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July 18, 2017

Comments

The CAFC created a mess when it expanded its "inherent anticipation doctrine" into the realm of obviousness. I'm relieved not only that this panel reached the correct result, but that the decision will provide helpful guidelines for those defending an "inherently obvious" attack. I wonder, however, what the result would have been had Judge Newman not been on the panel.

Hey Kevin,

Judge Newman is still the best, the Grand Dame of the Federal Circuit. It will truly be heartbreaking if she ever steps down.

@ EG

I could not agree more. If I retain 10% of her ability and intelligence at age 90 I will be delighted. More seriously, she has worked in the chemical arts with a special interest in life sciences and so knows 100% what she is talking about.

Having read through the decision, I'm puzzled about one thing. Claim 31, which was one of the claims at issue, recites the process of lyophilizing bortezomib with mannitol. As far as I can see, the Federal Circuit's decision doesn't address the question of whether or not it would have been obvious to carry out this process. Note the language of the decision:

"However, the prior art does not teach or suggest that lyophilization of bortezomib in the presence of mannitol would produce a chemical reaction and form a new chemical compound, or provide a reason to make this specific new chemical compound, or that this new compound would solve the previously intractable problems of bortezomib formulation. Although mannitol was a known bulking agent, and lyophilization was a known method of drug formulation, nothing on the record teaches or suggests that a person of ordinary skill should have used mannitol as part of a synthetic reaction to make an ester through lyophilization."

The focus is on the lyophilization process as a means to make a new ester. But was it obvious to do the process as a way to possibly formulate the unesterified compound? I don't see where the court addressed that question, and it seems to me the issue should have been addressed, because claim 31 doesn't include a limitation about "as a way to make the ester" or some such. Claim 31 merely recites the process.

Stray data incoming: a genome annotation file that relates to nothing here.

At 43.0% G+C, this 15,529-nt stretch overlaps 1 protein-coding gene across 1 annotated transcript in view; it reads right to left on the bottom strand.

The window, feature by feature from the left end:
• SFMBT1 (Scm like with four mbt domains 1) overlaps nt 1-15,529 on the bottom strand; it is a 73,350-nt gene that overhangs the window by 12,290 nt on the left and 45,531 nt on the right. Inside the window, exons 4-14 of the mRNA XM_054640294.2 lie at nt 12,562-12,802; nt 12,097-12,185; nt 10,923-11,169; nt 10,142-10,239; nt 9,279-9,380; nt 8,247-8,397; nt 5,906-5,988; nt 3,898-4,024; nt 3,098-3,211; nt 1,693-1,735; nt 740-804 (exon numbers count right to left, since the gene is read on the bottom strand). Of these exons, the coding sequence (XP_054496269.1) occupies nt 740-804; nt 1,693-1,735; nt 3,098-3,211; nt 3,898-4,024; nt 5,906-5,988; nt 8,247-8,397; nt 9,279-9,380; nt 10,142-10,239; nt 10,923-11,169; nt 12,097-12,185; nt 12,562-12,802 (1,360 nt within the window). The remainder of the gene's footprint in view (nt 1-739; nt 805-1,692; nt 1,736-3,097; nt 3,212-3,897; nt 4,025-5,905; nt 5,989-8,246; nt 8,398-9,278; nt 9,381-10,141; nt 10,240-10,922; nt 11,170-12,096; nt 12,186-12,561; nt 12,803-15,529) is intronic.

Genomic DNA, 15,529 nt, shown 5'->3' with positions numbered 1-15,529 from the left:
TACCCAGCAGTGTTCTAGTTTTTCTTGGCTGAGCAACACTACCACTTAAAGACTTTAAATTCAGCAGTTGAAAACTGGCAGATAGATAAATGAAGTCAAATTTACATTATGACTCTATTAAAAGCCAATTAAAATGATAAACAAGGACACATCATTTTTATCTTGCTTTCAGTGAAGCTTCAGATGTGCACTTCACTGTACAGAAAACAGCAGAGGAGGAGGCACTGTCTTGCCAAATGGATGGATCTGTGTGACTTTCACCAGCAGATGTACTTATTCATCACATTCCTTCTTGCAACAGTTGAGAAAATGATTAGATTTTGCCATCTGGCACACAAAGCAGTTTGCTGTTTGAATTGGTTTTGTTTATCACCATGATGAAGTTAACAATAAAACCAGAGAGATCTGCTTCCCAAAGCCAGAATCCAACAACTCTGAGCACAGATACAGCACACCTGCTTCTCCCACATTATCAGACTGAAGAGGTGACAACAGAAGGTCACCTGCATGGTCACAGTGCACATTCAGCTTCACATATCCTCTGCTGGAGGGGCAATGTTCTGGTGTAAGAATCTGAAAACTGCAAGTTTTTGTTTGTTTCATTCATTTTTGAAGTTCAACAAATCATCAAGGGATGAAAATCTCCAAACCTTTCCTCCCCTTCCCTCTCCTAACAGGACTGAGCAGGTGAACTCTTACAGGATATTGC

To be clear, even if the process *was* obvious, it doesn't follow that the inevitable (i.e. inherent) product of the process is obvious, and I'm pleased that Judge Newman has done her best to try to defeat such assertions, should they be made in the future.

Dear Atari:

Point taken - I think the court was focused on the product claim. But maybe the unexplained rationale is that a process involving selection among several alternatives, that produces a surprising and unexpected result when one alternative is chosen, with no reasoned basis in the art that the alternative chosen should (rather than could) be chosen, and no recognition of the surprising, unexpected and beneficial result to be obtained should that alternative be chosen, renders the method claim non-obvious.

Thanks for the comment.

"To be clear, even if the process *was* obvious, it doesn't follow that the inevitable (i.e. inherent) product of the process is obvious."

Hey Atari Man,

As Kevin noted, a very astute point by you about the potential difference between the obviousness of the product versus the obviousness of the process. Indeed, going way back into my case law memory, I believe there were instances where the product was deemed unobvious (and patentable) by the Federal Circuit/CCPA where the process for preparing that product was deemed obvious (and unpatentable. The distinction made by the Federal Circuit/CCPA was that any "unexpected properties" of the product inured to the benefit of the unobviousness/patentability of the product, but not the process for making it-that distinction always came across to me as weird, but that's chemistry for you (the sometimes "unpredictable" art).

EG,

You might be interested in some conversations recently at IPWatchdog concerning the meaning of the word "unpreditable."

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